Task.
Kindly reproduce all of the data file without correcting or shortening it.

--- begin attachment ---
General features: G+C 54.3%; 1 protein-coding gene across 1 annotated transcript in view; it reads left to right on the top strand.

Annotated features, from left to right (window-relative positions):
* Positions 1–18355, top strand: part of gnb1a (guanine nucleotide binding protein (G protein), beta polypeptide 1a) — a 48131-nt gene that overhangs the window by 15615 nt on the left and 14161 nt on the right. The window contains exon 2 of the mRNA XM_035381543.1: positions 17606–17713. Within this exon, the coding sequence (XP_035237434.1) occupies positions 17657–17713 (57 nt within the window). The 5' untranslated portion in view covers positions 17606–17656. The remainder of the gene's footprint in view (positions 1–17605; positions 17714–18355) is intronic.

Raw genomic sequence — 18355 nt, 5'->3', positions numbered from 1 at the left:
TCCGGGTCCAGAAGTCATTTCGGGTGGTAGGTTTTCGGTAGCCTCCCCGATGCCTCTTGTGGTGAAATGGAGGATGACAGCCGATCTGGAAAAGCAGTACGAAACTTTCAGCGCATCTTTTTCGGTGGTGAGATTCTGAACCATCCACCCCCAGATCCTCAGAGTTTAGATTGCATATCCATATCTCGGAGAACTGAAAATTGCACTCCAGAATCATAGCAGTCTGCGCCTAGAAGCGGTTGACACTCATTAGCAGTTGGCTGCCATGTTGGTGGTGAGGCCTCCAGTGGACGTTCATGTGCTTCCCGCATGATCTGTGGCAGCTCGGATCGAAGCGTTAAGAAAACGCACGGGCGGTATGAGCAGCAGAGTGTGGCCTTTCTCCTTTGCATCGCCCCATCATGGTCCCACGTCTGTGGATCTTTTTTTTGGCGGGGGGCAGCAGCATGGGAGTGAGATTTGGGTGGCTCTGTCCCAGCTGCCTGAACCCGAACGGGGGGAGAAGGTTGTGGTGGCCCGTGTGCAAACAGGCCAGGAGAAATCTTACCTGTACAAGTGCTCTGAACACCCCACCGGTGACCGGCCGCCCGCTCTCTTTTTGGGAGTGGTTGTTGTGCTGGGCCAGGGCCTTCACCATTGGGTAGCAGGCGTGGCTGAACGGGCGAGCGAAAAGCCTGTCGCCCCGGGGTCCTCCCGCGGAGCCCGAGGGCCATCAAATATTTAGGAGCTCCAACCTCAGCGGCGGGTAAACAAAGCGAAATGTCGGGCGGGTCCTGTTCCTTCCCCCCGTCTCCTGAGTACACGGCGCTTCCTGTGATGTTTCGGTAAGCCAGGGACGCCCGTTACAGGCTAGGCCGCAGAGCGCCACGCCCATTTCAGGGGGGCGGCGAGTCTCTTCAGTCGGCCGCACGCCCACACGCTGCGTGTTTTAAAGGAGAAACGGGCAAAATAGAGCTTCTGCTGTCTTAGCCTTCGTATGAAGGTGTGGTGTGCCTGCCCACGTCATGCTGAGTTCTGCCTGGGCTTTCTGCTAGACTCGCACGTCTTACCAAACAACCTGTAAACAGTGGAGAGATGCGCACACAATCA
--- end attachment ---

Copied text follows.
General features: G+C 54.3%; 1 protein-coding gene across 1 annotated transcript in view; it reads left to right on the top strand.

Annotated features, from left to right (window-relative positions):
* Positions 1–18355, top strand: part of gnb1a (guanine nucleotide binding protein (G protein), beta polypeptide 1a) — a 48131-nt gene that overhangs the window by 15615 nt on the left and 14161 nt on the right. The window contains exon 2 of the mRNA XM_035381543.1: positions 17606–17713. Within this exon, the coding sequence (XP_035237434.1) occupies positions 17657–17713 (57 nt within the window). The 5' untranslated portion in view covers positions 17606–17656. The remainder of the gene's footprint in view (positions 1–17605; positions 17714–18355) is intronic.

Raw genomic sequence — 18355 nt, 5'->3', positions numbered from 1 at the left:
TCCGGGTCCAGAAGTCATTTCGGGTGGTAGGTTTTCGGTAGCCTCCCCGATGCCTCTTGTGGTGAAATGGAGGATGACAGCCGATCTGGAAAAGCAGTACGAAACTTTCAGCGCATCTTTTTCGGTGGTGAGATTCTGAACCATCCACCCCCAGATCCTCAGAGTTTAGATTGCATATCCATATCTCGGAGAACTGAAAATTGCACTCCAGAATCATAGCAGTCTGCGCCTAGAAGCGGTTGACACTCATTAGCAGTTGGCTGCCATGTTGGTGGTGAGGCCTCCAGTGGACGTTCATGTGCTTCCCGCATGATCTGTGGCAGCTCGGATCGAAGCGTTAAGAAAACGCACGGGCGGTATGAGCAGCAGAGTGTGGCCTTTCTCCTTTGCATCGCCCCATCATGGTCCCACGTCTGTGGATCTTTTTTTTGGCGGGGGGCAGCAGCATGGGAGTGAGATTTGGGTGGCTCTGTCCCAGCTGCCTGAACCCGAACGGGGGGAGAAGGTTGTGGTGGCCCGTGTGCAAACAGGCCAGGAGAAATCTTACCTGTACAAGTGCTCTGAACACCCCACCGGTGACCGGCCGCCCGCTCTCTTTTTGGGAGTGGTTGTTGTGCTGGGCCAGGGCCTTCACCATTGGGTAGCAGGCGTGGCTGAACGGGCGAGCGAAAAGCCTGTCGCCCCGGGGTCCTCCCGCGGAGCCCGAGGGCCATCAAATATTTAGGAGCTCCAACCTCAGCGGCGGGTAAACAAAGCGAAATGTCGGGCGGGTCCTGTTCCTTCCCCCCGTCTCCTGAGTACACGGCGCTTCCTGTGATGTTTCGGTAAGCCAGGGACGCCCGTTACAGGCTAGGCCGCAGAGCGCCACGCCCATTTCAGGGGGGCGGCGAGTCTCTTCAGTCGGCCGCACGCCCACACGCTGCGTGTTTTAAAGGAGAAACGGGCAAAATAGAGCTTCTGCTGTCTTAGCCTTCGTATGAAGGTGTGGTGTGCCTGCCCACGTCATGCTGAGTTCTGCCTGGGCTTTCTGCTAGACTCGCACGTCTTACCAAACAACCTGTAAACAGTGGAGAGATGCGCACACAATCA